By Annabelle Lee, Lee Way Loon, Lu Wei Hoong, Ramieza Wahid, Yasmin Ramlan and Zikri Kamarulzaman.

Talk is rife of a political storm brewing in Selangor over the proposed amendment to a state enactment, which would pave the way for unilateral conversion of minors.

The amendment hit a brick wall when Selangor speaker Ng Suee Lim cut short the state legislative assembly sitting just after two days on July 31.

The sitting was scheduled to run from July 29 to Aug 9.

Sources told Malaysiakini that Ng, who is a four-term DAP assemblyperson, declined to sign a document which would prioritise state government bills, therefore halting plans to table the amendment.

At present, the enactment reads that those below 18 must obtain the consent of his or her “mother and father” before embracing Islam. The amendment seeks to change this to “mother or father.”

The Bahasa Malaysia version of the Federal Constitution also refers to “mother or father” with regard to consent for conversion but the apex court last year made a landmark ruling in the M Indira Gandhi case that the constitution should not be interpreted literally and the consent of both parents are needed for the conversion of minors.

After Ng ended the sitting, Selangor Menteri Besar Amirudin Shari purportedly met with PKR’s Muslim assemblypersons and one Bersatu assemblyperson on Aug 1 to discuss the matter.

Photo: Amirudin Shari

Sources told Malaysiakini that among the issues discussed was the possibility of replacing the speaker.

However, PKR assemblypersons Juwairiya Zulkifli (Bukit Melawati) and Azmizam Zaman Huri (Port Klang) denied this.

Juwariya claimed it was a briefing by Housing and Local Government Minister Zuraida Kamaruddin on a new policy for selected areas in the state whereas Azmizam dismissed claims of wanting the speaker removed as propaganda.

Photo: Juwairiya Zulkifli

Reps opposed to amendment, urges MB to explain to sultan

On July 26, three days before the state assembly sitting commenced, the menteri besar held a pre-council meeting with all Pakatan Harapan assemblypersons comprising PKR (21), DAP (16) and Amanah (8).

Meanwhile, Bersatu has five state assembly seats, Umno (5) and PAS (1).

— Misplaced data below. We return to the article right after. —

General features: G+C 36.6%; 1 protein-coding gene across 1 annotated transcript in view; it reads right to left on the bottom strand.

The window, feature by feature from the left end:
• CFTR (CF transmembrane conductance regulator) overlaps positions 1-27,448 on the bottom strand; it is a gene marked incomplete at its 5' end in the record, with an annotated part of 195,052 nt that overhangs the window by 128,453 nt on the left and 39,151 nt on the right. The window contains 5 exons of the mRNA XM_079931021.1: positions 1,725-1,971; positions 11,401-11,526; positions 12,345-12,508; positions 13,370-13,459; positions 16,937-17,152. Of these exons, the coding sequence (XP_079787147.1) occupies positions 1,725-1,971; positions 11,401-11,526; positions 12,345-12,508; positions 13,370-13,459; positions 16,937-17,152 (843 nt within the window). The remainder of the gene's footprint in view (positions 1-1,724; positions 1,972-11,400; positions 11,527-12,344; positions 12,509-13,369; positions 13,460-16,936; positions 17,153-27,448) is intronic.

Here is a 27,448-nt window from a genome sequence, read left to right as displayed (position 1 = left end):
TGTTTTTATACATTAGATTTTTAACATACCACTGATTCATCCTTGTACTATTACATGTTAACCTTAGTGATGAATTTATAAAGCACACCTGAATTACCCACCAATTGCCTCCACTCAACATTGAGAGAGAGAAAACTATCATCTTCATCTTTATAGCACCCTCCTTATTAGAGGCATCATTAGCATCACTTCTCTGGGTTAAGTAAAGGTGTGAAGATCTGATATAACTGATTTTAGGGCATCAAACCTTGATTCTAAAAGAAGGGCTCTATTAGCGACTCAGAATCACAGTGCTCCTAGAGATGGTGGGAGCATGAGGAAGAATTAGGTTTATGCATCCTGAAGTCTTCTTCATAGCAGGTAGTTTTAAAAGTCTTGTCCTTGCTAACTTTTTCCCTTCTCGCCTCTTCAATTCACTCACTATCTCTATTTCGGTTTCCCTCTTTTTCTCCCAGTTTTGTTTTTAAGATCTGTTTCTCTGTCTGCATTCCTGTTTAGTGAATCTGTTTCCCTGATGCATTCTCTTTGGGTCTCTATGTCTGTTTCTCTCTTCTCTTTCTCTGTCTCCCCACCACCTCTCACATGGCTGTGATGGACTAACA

A PKR assemblyperson, who attended, told Malaysiakini that Amirudin revealed the proposed amendment but the majority of those present objected.

He claimed that since the amendment was not agreed to during the state exco meeting, the menteri besar sought the support of assemblypersons instead.

“But almost everyone (assemblypersons) opposed it. Both PKR and Amanah were also divided.

“The concern is that if the amendment is tabled, it will backfire on the state government. So we asked the menteri besar to seek an audience with the sultan to explain the matter to the ruler.

“The menteri besar told us that the matter was requested by the Selangor Islamic Council (Mais) and received the blessings of the palace.

“The menteri besar expressed reluctance to raise the matter with the sultan. Amirudin said it has been decided. He also said ‘we need this for Malay votes’ but some of us told him it will be at the expense of non-Muslim votes,” he claimed.

However, the assemblyperson, who requested not to be named, did not wish to comment if the speaker’s decision to end the sitting was related to this amendment.

With Selangor ruler Sultan Sharafuddin Idris Shah also agreeing to the amendment, this means that Ng’s move had placed the menteri besar in a difficult position.

Photo: Ng Suee Lim

Ng: State assembly sittings were cut short in the past as well

When contacted, Ng declined to comment on these claims.

“This sitting was cut short because the assemblypersons were not actively participating in the debates. So after we finished the agendas, I adjourned the sitting according to the Standing Orders.

“This is normal. There were also two-day sittings in the past. For example, in 2016 and 2017, under speaker Hannah Yeoh,” he told Malaysiakini.

Speaking on condition of anonymity, two Amanah assemblypersons told Malaysiakini that they have not heard of any attempt to remove the speaker.

As for the proposed amendment, both of them had reservations about the matter, with one stating it could lead to another M Indira Gandhi-like scenario.

“We have to look at it in the context of federal law. But we also must remember that powers related to Islam in the state lie with his Highness (Sultan Sharafuddin),” said one assemblyperson.

The other pointed out that whenever there are divorce cases related to conversion, it leads to a crisis which tarnishes Islam’s image.

“We should not look at this issue from a micro perspective, we must have a macro approach using ‘ilmu maqasid syariah‘ (the five higher purposes of syariah),” he said.

Plot to remove MB?

Meanwhile, speculation is also rife about an alleged plot to remove Amirudin, who is an ally of PKR deputy president Azmin Ali, as menteri besar.

According to sources, this was related to his remarks in the wake of a sex video implicating Azmin.

The two Amanah assemblypersons claimed to have heard about such a plot but told Malaysiakini that nobody has approached them to court their support either for or against the menteri besar.

However, the PKR assemblyperson claimed to be in the dark.

“I was informed by Anwar’s inner circle that Amirudin texted Anwar and apologised for his remarks. Anwar asked him to make an open apology but Amirudin has yet to do so,” he said.

On the other hand, Juwairiya said there is a perception that the daggers are out for the menteri besar “but we don’t know who mooted this.”

Malaysiakini has contacted the menteri besar for comment on both the amendment as well as the alleged plot against him.

The portal has also contacted the Selangor palace for a response.